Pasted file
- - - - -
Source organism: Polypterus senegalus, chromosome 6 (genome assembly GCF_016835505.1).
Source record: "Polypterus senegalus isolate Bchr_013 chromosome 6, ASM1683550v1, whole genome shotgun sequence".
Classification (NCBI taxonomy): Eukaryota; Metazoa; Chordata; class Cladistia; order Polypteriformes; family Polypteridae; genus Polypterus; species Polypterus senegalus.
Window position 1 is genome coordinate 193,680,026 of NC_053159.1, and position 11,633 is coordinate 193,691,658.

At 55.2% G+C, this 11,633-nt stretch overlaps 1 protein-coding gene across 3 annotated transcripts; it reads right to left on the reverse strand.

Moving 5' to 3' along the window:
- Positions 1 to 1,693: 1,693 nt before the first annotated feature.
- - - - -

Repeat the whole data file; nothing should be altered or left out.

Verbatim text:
Source organism: Polypterus senegalus, chromosome 6 (genome assembly GCF_016835505.1).
Source record: "Polypterus senegalus isolate Bchr_013 chromosome 6, ASM1683550v1, whole genome shotgun sequence".
Classification (NCBI taxonomy): Eukaryota; Metazoa; Chordata; class Cladistia; order Polypteriformes; family Polypteridae; genus Polypterus; species Polypterus senegalus.
Window position 1 is genome coordinate 193,680,026 of NC_053159.1, and position 11,633 is coordinate 193,691,658.

At 55.2% G+C, this 11,633-nt stretch overlaps 1 protein-coding gene across 3 annotated transcripts; it reads right to left on the reverse strand.

Moving 5' to 3' along the window:
- Positions 1 to 1,693: 1,693 nt before the first annotated feature.